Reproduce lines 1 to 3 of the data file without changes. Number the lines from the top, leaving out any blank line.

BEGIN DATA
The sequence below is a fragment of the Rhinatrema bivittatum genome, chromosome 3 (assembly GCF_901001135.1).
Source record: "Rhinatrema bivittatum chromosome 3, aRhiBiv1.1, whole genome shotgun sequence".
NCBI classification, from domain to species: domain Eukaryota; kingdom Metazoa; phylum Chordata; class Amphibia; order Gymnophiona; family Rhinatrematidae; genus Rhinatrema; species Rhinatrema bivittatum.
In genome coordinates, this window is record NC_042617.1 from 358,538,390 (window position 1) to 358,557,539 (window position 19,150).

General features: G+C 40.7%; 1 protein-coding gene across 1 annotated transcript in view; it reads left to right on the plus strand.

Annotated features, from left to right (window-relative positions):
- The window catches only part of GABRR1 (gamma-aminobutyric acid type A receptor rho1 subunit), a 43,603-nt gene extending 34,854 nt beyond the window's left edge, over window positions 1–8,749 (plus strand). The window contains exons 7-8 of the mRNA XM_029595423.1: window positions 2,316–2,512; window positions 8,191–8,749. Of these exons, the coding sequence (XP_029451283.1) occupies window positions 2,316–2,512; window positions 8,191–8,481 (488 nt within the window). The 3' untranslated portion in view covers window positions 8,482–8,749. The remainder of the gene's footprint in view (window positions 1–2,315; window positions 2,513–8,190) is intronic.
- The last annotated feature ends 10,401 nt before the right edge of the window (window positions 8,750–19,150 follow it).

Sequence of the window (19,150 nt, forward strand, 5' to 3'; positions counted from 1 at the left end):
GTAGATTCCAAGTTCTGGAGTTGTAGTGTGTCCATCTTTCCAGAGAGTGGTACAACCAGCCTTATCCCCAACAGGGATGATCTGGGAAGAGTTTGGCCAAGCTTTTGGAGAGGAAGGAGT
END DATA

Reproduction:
The sequence below is a fragment of the Rhinatrema bivittatum genome, chromosome 3 (assembly GCF_901001135.1).
Source record: "Rhinatrema bivittatum chromosome 3, aRhiBiv1.1, whole genome shotgun sequence".
NCBI classification, from domain to species: domain Eukaryota; kingdom Metazoa; phylum Chordata; class Amphibia; order Gymnophiona; family Rhinatrematidae; genus Rhinatrema; species Rhinatrema bivittatum.